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Oliver Padget, Sarah L Bond, Marwa M Kavelaars, Emiel van Loon, Mark Bolton, Annette L Fayet, Martyna Syposz, Stephen Roberts, Tim Guilford
Compass orientation is central to the control of animal movement from the scale of local food-caching movements around a familiar area in parids [1] and corvids [2, 3] to the first autumn vector navigation of songbirds embarking on long-distance migration [4-6]. In the study of diurnal birds, where the homing pigeon, Columba livia, has been the main model, a time-compensated sun compass [7] is central to the two-step map-and-compass process of navigation from unfamiliar places, as well as guiding movement via a representation of familiar area landmarks [8-12]...
January 5, 2018: Current Biology: CB
Melissa Judith Chalada, John Stenos, Gemma Vincent, Dayana Barker, Richard Stewart Bradbury
Central Queensland (CQ) is a large and isolated, low population density, remote tropical region of Australia with a varied environment. The region has a diverse fauna and several species of ticks that feed upon that fauna. This study examined 518 individual ticks: 177 Rhipicephalus sanguineus (brown dog tick), 123 Haemaphysalis bancrofti (wallaby tick), 102 Rhipicephalus australis (Australian cattle tick), 47 Amblyomma triguttatum (ornate kangaroo tick), 57 Ixodes holocyclus (paralysis tick), 9 Bothriocroton tachyglossi (CQ short-beaked echidna tick), and 3 Ornithodoros capensis (seabird soft tick)...
January 16, 2018: Vector Borne and Zoonotic Diseases
Guilherme Tavares Nunes, Sophie Bertrand, Leandro Bugoni
Identifying associations between phenotypes and environmental parameters is crucial for understanding how natural selection acts at the individual level. In this context, genetically isolated populations can be useful models for identifying the forces selecting fitness-related traits. Here, we use a comprehensive dataset on a genetically and ecologically isolated population of the strictly marine bird, the brown booby Sula leucogaster, at the tropical and remote Saint Peter and Saint Paul Archipelago, mid-Atlantic Ocean, in order to detect phenotypic adjustments from interindividual differences in diet, foraging behaviour, and nest quality...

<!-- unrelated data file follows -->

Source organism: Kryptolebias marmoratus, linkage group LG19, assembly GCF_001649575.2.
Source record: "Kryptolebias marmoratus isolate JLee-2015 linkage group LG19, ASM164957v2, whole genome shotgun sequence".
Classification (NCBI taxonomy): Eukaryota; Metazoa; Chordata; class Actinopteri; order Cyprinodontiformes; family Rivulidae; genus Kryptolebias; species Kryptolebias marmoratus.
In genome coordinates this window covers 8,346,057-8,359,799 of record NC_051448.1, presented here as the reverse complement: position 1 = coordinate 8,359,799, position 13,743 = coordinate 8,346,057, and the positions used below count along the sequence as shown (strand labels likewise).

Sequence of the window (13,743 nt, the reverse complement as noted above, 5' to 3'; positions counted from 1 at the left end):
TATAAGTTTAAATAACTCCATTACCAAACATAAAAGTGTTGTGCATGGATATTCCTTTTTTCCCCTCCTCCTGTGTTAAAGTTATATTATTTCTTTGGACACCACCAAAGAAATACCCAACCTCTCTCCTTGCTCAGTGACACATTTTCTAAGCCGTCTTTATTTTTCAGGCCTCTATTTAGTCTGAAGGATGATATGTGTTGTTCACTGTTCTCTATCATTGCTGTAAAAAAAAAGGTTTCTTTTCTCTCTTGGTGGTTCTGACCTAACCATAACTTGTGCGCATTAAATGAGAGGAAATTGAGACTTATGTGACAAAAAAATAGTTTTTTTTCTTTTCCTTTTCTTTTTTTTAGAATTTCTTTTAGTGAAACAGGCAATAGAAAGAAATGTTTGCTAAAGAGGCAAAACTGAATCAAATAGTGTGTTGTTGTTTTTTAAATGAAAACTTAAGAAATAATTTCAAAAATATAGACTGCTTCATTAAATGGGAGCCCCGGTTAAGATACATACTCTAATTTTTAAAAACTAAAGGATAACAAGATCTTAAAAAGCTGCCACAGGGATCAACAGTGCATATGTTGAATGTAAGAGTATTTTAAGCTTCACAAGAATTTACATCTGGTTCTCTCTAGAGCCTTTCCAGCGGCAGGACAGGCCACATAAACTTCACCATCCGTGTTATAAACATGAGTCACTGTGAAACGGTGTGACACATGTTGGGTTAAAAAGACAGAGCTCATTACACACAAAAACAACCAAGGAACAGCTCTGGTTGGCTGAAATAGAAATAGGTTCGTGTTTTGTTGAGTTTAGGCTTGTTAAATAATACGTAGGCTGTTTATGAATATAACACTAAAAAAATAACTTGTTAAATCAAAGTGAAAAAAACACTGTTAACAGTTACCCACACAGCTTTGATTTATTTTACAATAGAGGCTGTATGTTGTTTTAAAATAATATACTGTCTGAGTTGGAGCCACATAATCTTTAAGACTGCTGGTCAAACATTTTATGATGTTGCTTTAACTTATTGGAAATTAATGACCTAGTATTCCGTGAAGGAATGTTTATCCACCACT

January 12, 2018: Scientific Reports
Katarzyna Wojczulanis-Jakubas, Marcelo Araya-Salas, Dariusz Jakubas
Pair collaborative behavior may play an important role in avian reproduction. However, evidence for this mainly comes from certain ecological groups (e.g. passerines). We studied the coordination of parents in foraging and its effect on food provisioning rate and chick growth in a small seabird, the Dovekie (Little auk, Alle alle). The species exhibits a dual foraging strategy, where provisioning adults make foraging trips of short (mean ~2 h; to provide food for the chick) and long duration (mean ~ 13 h; mainly for adults self-maintenance, although the food is also brought to the chick)...
2018: PloS One
Stephen Votier
Migratory animals show great diversity of movement within populations, but the causes and consequences of this variability are poorly understood. Tracking a migratory seabird across its range reveals how environmental, latitudinal and demographic conditions shape migratory journeys and fitness.
January 8, 2018: Current Biology: CB
Terri J Maness, David J Anderson
This study reports body mass and serum chemistry reference values of 121 male and 57 female Nazca boobies (Sulidae: Sula granti) from a colony on Isla Española, Galápagos Islands, Ecuador. Circulating aspartate aminotransferase, creatine kinase, lactate dehydrogenase, total protein, immunoglobulin Y, uric acid, blood urea nitrogen, triglycerides, cholesterol, and creatinine were quantified and analyzed by sex. Sex explained little variance in all examined variables except mass; females were heavier than males, as expected for sulids...
December 2017: Journal of Zoo and Wildlife Medicine: Official Publication of the American Association of Zoo Veterinarians
S Seif, J F Provencher, S Avery-Gomm, P-Y Daoust, M L Mallory, P A Smith
Plastic debris is recognized as a widespread, common and problematic environmental pollutant. An important consequence of this pollution is the ingestion of plastic debris by wildlife. Assessing the degree to which different species ingest plastics, and the potential effects of these plastics on their health are important research needs for understanding the impacts of plastic pollution. We examined debris (plastic and other types) ingestion in three sympatric overwintering gull species (Herring gulls Larus smithsonianus, Great Black-backed Gulls Larus marinus, and Iceland Gulls Larus glaucoides) to understand how debris ingestion differs among species, age classes and sexes in gulls...
December 27, 2017: Archives of Environmental Contamination and Toxicology
Casey Youngflesh, Stephanie Jenouvrier, Jefferson T Hinke, Lauren DuBois, Judy St Leger, Wayne Z Trivelpiece, Susan G Trivelpiece, Heather J Lynch